Q & A (1990)

R   |    |  Crime, Drama, Thriller


Q & A (1990) Poster

A young district attorney seeking to prove a case against a corrupt police detective encounters a former lover and her new protector, a crime boss who refuses to help him in this gritty ... See full summary »

TIP
Add this title to your Watchlist
Save movies and shows to keep track of what you want to watch.

6.5/10
4,748

Videos


Photos

  • Timothy Hutton in Q & A (1990)
  • Timothy Hutton and Nick Nolte in Q & A (1990)
  • Nick Nolte in Q & A (1990)
  • Armand Assante and Luis Guzmán in Q & A (1990)
  • Timothy Hutton and Nick Nolte in Q & A (1990)
  • Sidney Lumet in Q & A (1990)

See all photos

More of What You Love

Find what you're looking for even quicker with the IMDb app on your smartphone or tablet.

Get the IMDb app

Reviews & Commentary

Add a Review


User Reviews


29 April 2010 | agsconnolly
7
| Stuck between greatness and clunkiness
Q & A is one of the most enigmatic films I've seen. It veers drastically between exceptionally good and oddly clunky and sometimes threatens to be pretty poor – and not necessarily in that order. It follows an investigation into a shooting by Michael Brennan, an experienced and ferociously tough police officer played magnificently by Nick Nolte in his pomp. The investigation is conducted by Timothy Hutton, who is a true revelation (to me, at least) as an almost equally tough, but mostly non-violent, lawyer. The situation is muddied by a shady drug-runner (Armand Assante) and a manipulative senior officer (Patrick O'Neal).

The introduction to Nolte's character is fabulous scene-setting, as he holds court with fellow officers regarding some previous rough-housing of a suspect. The Brennan profile is deep and somewhat mysterious – we like him, we hate him, we are disgusted by him….and we want to see more of him. Speaking of which, the film could have benefited from more interplay between Nolte and Hutton. Hutton's brilliantly understated resilience to the aggression of Nolte and Assante, is a surprise and adds a true edginess to the film. Unfortunately, the same can't be said of the very clunky love interest Hutton has with Assante's mistress – we discover they are former lovers who split up over some fairly tenuous business about her father being black. The continued revisiting of this strained relationship is weak and uses time that one feels could be better served building the Brennan character or at least promoting the Nolte/Hutton feud.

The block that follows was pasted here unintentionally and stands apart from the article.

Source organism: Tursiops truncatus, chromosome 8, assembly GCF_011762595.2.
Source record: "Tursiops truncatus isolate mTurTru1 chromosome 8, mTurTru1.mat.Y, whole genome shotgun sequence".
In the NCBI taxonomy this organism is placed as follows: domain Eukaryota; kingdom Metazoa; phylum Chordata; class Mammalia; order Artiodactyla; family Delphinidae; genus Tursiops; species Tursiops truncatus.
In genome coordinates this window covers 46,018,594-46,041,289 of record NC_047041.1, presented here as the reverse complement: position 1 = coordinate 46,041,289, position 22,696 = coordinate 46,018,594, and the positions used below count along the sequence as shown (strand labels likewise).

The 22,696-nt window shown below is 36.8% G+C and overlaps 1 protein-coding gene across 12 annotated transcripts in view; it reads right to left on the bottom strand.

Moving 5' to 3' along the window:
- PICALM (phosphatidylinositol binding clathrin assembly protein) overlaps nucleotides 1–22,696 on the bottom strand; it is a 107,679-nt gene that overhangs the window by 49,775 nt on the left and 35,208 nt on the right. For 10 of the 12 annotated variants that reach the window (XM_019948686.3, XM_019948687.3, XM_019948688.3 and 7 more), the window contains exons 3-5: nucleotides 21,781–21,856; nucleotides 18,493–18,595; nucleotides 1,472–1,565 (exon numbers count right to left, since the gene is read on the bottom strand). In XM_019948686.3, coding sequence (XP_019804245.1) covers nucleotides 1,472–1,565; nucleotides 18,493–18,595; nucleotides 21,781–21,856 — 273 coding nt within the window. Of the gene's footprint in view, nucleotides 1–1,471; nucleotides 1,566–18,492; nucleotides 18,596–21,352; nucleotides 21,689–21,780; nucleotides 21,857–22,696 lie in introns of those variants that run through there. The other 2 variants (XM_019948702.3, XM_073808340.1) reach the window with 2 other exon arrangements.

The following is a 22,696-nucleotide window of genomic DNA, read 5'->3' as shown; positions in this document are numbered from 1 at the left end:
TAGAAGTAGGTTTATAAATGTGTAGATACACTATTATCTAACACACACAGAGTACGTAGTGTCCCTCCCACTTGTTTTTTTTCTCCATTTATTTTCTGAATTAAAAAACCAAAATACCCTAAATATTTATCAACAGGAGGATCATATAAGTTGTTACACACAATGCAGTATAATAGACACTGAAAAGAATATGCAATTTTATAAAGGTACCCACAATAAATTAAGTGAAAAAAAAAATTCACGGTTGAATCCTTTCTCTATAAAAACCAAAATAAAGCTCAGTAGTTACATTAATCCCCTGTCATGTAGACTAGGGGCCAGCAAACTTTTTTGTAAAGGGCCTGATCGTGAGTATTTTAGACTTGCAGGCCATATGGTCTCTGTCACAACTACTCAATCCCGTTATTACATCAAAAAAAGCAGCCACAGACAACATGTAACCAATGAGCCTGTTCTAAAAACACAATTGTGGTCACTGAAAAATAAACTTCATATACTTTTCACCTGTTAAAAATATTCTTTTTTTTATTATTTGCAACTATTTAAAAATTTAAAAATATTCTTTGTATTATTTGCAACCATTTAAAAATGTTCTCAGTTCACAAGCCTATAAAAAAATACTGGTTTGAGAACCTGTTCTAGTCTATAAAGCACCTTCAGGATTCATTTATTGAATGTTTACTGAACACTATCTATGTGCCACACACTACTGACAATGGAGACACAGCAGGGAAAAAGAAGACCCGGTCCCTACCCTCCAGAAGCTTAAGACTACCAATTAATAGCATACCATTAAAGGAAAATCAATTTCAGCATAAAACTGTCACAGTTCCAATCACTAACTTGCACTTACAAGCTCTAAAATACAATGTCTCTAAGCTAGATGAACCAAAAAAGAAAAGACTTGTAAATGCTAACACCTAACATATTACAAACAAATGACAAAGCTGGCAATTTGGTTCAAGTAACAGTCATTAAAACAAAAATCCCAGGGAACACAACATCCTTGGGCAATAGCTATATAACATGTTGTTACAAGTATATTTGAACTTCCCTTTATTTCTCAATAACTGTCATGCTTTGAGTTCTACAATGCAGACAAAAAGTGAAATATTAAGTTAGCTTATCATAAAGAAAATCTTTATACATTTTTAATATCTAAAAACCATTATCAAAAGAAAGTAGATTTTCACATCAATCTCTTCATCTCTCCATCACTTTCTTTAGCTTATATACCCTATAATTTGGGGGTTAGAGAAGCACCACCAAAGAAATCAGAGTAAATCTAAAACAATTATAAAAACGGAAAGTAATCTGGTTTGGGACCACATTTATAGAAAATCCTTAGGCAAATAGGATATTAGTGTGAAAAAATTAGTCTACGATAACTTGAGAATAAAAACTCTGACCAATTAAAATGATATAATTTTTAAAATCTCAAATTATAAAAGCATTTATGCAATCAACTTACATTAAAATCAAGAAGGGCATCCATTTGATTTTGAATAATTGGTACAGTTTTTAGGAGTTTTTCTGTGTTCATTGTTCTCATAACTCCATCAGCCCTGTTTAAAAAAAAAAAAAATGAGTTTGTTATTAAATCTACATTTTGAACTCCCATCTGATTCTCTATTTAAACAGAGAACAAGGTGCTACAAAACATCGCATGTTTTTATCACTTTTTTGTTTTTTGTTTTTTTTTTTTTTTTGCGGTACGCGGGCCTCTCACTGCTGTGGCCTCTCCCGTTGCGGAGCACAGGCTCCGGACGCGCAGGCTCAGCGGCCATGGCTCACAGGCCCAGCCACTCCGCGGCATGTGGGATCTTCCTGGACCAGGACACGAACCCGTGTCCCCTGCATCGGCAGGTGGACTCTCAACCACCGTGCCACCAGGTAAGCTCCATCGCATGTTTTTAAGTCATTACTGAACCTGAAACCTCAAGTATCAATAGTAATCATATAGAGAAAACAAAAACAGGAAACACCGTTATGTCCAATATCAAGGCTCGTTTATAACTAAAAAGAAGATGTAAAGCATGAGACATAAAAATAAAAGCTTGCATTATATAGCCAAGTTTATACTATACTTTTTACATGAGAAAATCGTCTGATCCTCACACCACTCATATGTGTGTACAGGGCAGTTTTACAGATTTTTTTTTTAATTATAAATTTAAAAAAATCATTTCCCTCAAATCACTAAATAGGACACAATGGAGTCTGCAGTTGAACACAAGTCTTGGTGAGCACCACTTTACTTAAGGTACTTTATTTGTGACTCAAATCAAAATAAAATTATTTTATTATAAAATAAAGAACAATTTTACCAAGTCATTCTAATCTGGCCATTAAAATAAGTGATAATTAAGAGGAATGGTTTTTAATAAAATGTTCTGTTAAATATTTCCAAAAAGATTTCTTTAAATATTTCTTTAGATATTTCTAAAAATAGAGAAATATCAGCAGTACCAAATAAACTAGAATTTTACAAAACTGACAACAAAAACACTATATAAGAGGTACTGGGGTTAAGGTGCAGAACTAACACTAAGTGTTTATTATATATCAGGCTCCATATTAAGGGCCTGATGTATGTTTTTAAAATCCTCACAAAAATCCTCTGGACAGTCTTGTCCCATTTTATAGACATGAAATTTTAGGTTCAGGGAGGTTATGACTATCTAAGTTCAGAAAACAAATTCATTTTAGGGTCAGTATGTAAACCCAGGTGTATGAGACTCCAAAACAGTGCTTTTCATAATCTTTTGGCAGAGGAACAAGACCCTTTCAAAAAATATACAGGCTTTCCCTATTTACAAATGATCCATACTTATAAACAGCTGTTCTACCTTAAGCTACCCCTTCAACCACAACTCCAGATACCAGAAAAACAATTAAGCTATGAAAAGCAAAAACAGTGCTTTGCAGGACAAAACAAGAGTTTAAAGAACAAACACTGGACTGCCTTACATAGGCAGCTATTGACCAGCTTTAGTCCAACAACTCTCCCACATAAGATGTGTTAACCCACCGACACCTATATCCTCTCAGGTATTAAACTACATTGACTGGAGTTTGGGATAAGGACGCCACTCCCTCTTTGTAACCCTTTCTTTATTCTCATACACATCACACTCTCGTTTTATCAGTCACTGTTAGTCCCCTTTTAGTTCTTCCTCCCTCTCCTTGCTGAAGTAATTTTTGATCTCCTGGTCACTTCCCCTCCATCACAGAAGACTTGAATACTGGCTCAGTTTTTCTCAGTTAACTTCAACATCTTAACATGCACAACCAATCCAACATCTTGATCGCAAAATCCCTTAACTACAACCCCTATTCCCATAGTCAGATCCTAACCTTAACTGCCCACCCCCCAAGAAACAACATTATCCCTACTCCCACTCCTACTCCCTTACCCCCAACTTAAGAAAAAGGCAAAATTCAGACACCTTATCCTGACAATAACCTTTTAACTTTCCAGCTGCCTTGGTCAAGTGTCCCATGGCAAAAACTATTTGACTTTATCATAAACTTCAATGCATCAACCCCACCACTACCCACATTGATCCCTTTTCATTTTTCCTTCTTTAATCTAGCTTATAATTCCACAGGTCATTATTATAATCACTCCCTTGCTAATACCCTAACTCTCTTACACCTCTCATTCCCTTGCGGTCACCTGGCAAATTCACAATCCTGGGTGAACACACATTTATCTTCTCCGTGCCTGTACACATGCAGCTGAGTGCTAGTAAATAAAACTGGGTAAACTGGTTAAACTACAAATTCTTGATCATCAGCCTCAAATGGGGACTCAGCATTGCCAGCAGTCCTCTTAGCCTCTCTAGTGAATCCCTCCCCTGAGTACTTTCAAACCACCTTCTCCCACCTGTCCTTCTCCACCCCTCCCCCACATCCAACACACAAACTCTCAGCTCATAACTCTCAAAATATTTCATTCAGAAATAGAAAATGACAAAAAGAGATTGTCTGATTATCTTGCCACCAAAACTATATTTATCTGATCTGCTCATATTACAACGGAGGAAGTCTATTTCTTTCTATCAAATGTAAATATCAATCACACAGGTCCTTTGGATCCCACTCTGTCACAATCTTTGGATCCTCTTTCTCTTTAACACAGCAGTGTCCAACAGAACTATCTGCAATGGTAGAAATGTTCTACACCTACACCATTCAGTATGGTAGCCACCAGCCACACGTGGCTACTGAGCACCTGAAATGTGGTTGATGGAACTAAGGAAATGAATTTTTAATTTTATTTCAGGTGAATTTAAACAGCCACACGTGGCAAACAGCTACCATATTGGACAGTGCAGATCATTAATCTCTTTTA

Other questionable points in the film concern the various plot turns that are almost casually thrown in and, whilst we don't lose track of proceedings, one feels we could have been given a better idea of how the characters arrive in certain situations. In short, by occasionally rushing things, Q & A often has you wondering if it's a bad film.

But there are some moments that are truly great – various scenes with Nolte, and a short office tantrum by Hutton towards the end. You certainly feel that if this film featured more high profile actors it would be considered much more significant than it is currently. I would recommend Q & A to anyone simply for the performances of Nolte and Hutton – and obviously to fans of gritty cop dramas, who will love it anyway.

Critic Reviews



Nikolaj Coster-Waldau Can't Get Enough of "Barry"

The "Game of Thrones" star loves all things HBO, and shares why two of their shows top his Watchlist.

What is Nikolaj watching?

Featured on IMDb

Check out our guide to superheroes, horror movies, and more.

Around The Web

 | 

Powered by ZergNet

More To Explore

Search on Amazon.com